PETA's Sensitivity to Terrorism Accusations

The Virginian-Pilot ran an article in June about People for the Ethical Treatment of Animals’ apparent growing concern about accusation that it funds and/or supports animal rights terrorism.

Reporter Bill Burke notes that for once Ingrid Newkirk has been keeping a low profile on this topic and letting PETA’s general counsel, Jeffrey S. Kerr, field all press inquiries about the allegations. Kerr tells Burke,

The whole notion that PETA supports terrorism is false and defamatory. When you use the word ‘terror,’ look at the terror inflicted on billions of animals in this country every year. That’s real terror.

. . .

They’re [PETA’s opponents] trying to smear us any way they can.

In a letter to a House subcommittee investigating ecoterror, Kerr wrote that it “is an insult to the victims of Sept. 11th” to suggest that PETA fosters terrorism. “It is reprehensible for PETA’s opponents to equate peaceful and lawful animal protection with al-Quaida or any other type of terrorism, and to exploit that tragedy for expedient political gain.”

In other words, when PETA’s point man on fur, Dan Matthews, said he admired serial killer Andrew Cunanan “because he got Versace to stop doing fur” — that must have been some other Dan Matthews working for some other animal rights group.

And when Bruce Friedrich told an audience at Animal Rights 2001 that while he doesn’t personally advocate animal rights terrorism, “I do advocate it, and I think it’s a great way to bring about animal liberation” — well, he was probably a victim of some mind control scheme by those evil folks over at The Center for Consumer Freedom.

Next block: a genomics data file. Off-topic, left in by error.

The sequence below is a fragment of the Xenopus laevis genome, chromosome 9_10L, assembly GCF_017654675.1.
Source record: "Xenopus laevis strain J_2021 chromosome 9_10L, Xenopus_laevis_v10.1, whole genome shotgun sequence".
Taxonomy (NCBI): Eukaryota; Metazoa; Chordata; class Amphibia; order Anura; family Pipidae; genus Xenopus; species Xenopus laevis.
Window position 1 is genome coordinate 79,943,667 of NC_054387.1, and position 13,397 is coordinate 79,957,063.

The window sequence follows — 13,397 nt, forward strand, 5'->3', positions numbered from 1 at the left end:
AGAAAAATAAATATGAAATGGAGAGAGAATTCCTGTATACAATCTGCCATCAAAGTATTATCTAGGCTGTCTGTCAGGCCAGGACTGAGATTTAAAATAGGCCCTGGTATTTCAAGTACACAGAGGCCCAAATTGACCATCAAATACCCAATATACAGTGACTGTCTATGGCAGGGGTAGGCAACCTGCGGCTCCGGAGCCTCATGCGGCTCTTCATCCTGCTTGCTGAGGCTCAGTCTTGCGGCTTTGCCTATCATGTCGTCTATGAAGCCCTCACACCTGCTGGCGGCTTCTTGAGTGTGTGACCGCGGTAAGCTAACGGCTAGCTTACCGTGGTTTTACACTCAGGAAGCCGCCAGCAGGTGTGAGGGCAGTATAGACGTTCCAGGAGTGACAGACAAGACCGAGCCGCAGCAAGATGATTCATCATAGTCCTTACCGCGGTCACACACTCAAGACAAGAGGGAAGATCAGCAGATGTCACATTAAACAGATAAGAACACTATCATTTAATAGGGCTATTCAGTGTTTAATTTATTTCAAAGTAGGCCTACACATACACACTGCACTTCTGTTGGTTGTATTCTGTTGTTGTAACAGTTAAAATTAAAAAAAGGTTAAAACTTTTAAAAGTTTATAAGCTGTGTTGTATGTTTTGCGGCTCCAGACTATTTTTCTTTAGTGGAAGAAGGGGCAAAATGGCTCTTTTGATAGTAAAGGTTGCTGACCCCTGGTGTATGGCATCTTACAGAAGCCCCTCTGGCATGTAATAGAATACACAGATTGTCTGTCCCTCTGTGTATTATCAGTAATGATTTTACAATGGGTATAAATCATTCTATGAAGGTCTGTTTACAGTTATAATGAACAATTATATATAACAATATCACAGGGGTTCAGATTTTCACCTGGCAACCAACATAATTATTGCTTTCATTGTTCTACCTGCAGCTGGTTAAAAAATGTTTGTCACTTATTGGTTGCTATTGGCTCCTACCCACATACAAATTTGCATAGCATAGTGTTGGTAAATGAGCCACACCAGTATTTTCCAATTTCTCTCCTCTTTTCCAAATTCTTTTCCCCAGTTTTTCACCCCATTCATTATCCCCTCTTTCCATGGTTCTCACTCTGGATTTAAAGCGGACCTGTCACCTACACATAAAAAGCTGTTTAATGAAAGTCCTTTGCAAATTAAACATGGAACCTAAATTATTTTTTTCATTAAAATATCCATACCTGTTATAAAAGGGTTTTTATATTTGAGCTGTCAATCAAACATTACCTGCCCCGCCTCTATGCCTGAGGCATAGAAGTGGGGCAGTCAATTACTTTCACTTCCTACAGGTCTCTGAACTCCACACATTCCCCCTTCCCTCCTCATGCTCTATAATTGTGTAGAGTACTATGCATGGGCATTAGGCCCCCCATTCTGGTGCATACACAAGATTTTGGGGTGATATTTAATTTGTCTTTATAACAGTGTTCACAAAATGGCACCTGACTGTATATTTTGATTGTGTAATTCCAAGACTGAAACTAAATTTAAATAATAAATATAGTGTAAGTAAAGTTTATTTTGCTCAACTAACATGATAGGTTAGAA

At the very least, when Ingrid Newkirk was quoted in 1997 as saying, “I wish we all would get up and go into the labs and take the animals out or burn them down,” that was probably a case of mistaken identity. That was really Ingrid Bergman back from the dead saying such vicious things, because everyone knows Ingrid Newkirk would never even think such a thing.

PETA’s press blackout on the terrorism allegations included refusing an interview request with Gary Yourofsky. Yourofsky has an Animal Liberation Front tattoo on his arm and said just over a year ago that animal activists should “not be afraid to condone arsons at places of animal torture” and said that if an animal researcher were killed in such a raid “I would unequivocally support that too.”

That sort of resume makes him perfect material for PETA which hired Yourofsky on as a “humane education presenter” after Yourofsky sent out an e-mail whining that he was broke and leaving the animal rights movement temporarily.

The bottom line is that the widespread support for terrorism within the animal rights movement harms groups and individuals associated with it far more than it poses any credible threat to bringing medical research or animal agriculture to a halt. Fortunately it is not that difficult to make the link since so many prominent animal rights activists apparently see the need to endorse or condone criminal acts in order to appease the extremists who seem to set the agenda within the animal rights movement.

For this reason, The Center for Consumer Freedom’s print ad featuring a Bruce Friedrich quote is easily the most powerful anti-animal rights ad I’ve seen. Hopefully there will be a follow-up with some choice quotes from Yourofsky.

The animal rights movement is intellectually bankrupt on a number of issues, but its willingness to endorse violence and criminal acts makes discrediting the movement to all but the true believers relatively simple. Personally, I’m glad that PETA hired Yourofksy and that Newkirk and Friedrich decided to wax on about their support of terrorism. It certainly makes it much easier to illustrate just how extreme even the most nominally mainstream animal rights organizations are.


Terrorism accusations raise hackles at PETA. Bill Burke, The Virginian-Pilot, June 22, 2002.

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